Building a .308 AR Carbine that works: Carbine Compatibility and Engineering

In the .308 AR Rifle article, we talked about the numerous .308 AR standards. This time we are going to cover tuning .308 AR rifles with carbine length buffer tubes. Even though standards abound, the truth remains; the easiest way to enhance reliability and longevity is to get the right buffer and spring combination in your gun.

The SR-25 carbine was built in the 1990’s when Combat Applications Group snipers asked for a 16 barrel and collapsible stock on their SR-25s for close in work requiring more agility.  Knight’s Armament built the guns and started a very good thing.

When Eugene Stoner (blessed be his name) originally designed the AR-10, it was purpose built for military 7.62mm M-80 ball ammo and a 20.8 inch barrel. The buffer system was designed for that combination. The AR-10 buffer was 5 3/16″ (5.188″) long and weighed 5.4 ounces. The use of a carbine buffer tube wasn’t considered. The three basic patterns of .308 ARs: SR-25, Armalite and DPMS all have carbine variants. There is no standard, but we now have a lot of options to come up with the right match. has a very helpful post :

LR-308 308AR AR10 AR15 Compatibility

The .308 AR receiver and bolt are longer than an AR-15 to accommodate the longer .308 cartridge. The careful balance of length of the carrier, the amount of travel required, the length of the buffer, and the compressed length of the buffer spring determines if and how well your rifle functions. I can recommend some solutions, but with all these variables, some experimentation is required. In fact, you might need more than one buffer and spring combination if you plan to change uppers or ammo.

Because the amount of bolt travel required for the .308 AR is longer, you cannot use an AR-15 carbine buffer with an AR-15 carbine buffer tube on a 308 rifle. You must have a specifically designed spring and extra short buffer.

The Tridentis 4.68  ounce .308 Heavy buffer is designed  308 Carbines.  With a length of 2.5 inches, the Heavy 308 will allow you to use any AR15 collapsing stock (Magpul/LMT/VLTOR/Ace/etc) on your AR10, SR25, LMT, POF or DPMS-pattern .308 rifle. 308 Heavy buffers are shorter and heavier than standard carbine buffers. They are constructed of 303 Stainless Steel with a sliding Tungsten anti-bounce counterweight.


A good match here is the Sprinco “ORANGE Spring”. This is the ONLY specifically engineered EXTRA POWER Buffer Spring for .308 Carbine Platforms using standard 7″ Depth M4 extension tubes and .308 short 2.5″ buffers. Some people clip coils from longer buffer springs to yield the proper spring loads for this application, but that is fraught with peril. I recommend Sprinco, particularly for heavily gassed .308 carbine platforms.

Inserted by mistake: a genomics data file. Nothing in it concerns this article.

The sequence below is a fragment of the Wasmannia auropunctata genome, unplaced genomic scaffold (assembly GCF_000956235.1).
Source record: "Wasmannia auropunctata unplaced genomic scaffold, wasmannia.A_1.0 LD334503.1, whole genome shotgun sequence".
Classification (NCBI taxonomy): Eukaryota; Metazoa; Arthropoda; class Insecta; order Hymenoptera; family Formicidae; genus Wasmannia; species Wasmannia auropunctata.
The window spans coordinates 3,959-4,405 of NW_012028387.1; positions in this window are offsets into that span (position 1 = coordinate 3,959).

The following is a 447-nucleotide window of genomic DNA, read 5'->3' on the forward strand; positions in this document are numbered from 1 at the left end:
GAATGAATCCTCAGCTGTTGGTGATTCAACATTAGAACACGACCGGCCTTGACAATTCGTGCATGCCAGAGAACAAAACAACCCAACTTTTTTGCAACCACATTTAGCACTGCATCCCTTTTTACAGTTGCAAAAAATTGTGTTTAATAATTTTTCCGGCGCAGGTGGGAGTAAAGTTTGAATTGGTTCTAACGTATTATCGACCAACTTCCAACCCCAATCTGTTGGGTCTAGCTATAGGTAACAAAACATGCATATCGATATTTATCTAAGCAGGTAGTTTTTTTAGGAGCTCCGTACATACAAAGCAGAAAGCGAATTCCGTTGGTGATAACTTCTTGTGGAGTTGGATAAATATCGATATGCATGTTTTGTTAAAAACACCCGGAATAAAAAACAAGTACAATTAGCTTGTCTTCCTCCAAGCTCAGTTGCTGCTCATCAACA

Which buffer and spring should you use in your rifle? That depends on your buffer tube, gas system length, the gas port size, ammunition, and if a suppressor will be utilized. I can recommend some solutions, but with all these variables, some experimentation is required. In fact, you might need more than one buffer and spring combination if you plan to change uppers or ammo.

I have seen many ARs of all calibers falter because of ammunition.  I recommend the use of high quality factory ammunition like Armscor .308.  You might get a deal on surplus ammo, but don’t blame your gun if it doesn’t cycle.  You can tune a gun for weak ammo, but you better re-tune it if you shoot the good stuff.

ArmaLite/VLTOR extended length tube rifles with a deeper ( 7-3/4″) .308 Carbine buffer tube uses AR-15 carbine size buffers. The Xtra-Heavy buffer is the heaviest carbine buffer on the market. At 8.5 oz it weighs nearly three times as much as a standard OEM AR15 carbine buffer so it helps reduce felt recoil. The Sprinco “RED Spring” EXTRA Power Buffer Spring, works great with these .308 AR Carbines (Armalite, Noveske, LMT).

Finding the correct buffer and spring will result in a high functioning rifle with an extended service life. A lighter buffer to reduce lock time and increase cyclic rate while a heavier buffer will keep the rifle in battery slightly longer reducing bounce and transfer more inertia to the bolt providing reliable chambering when dirty. Adjusting buffer weights can accommodate different ammunition or reducing the recoil impulse. A heavier spring with a properly tuned gas system can often yield a faster, lighter impulse that feels almost like an AR-15, very easy to clear or load.

Experimentation will allow custom tuning of any given rifle. Original manufacturers .308 AR springs and buffers spring should offer good performance over a wide range of configurations, but if you have any reliability issues, why not check a different buffer weight or spring? This alone can yield truly optimized performance, particularly for rifles without an adjustable gas block.

In selecting a spring for your rifle, install a heavier spring if you feel the buffer head fully compress and bottom out while firing the weapon. If the bolt carrier will not lock back reliably on the last round fired, even when completely gassed (in the case of an adjustable gas block), select a lighter spring.

Springs and buffers are cheap and they can keep your rifles healthy and happy.

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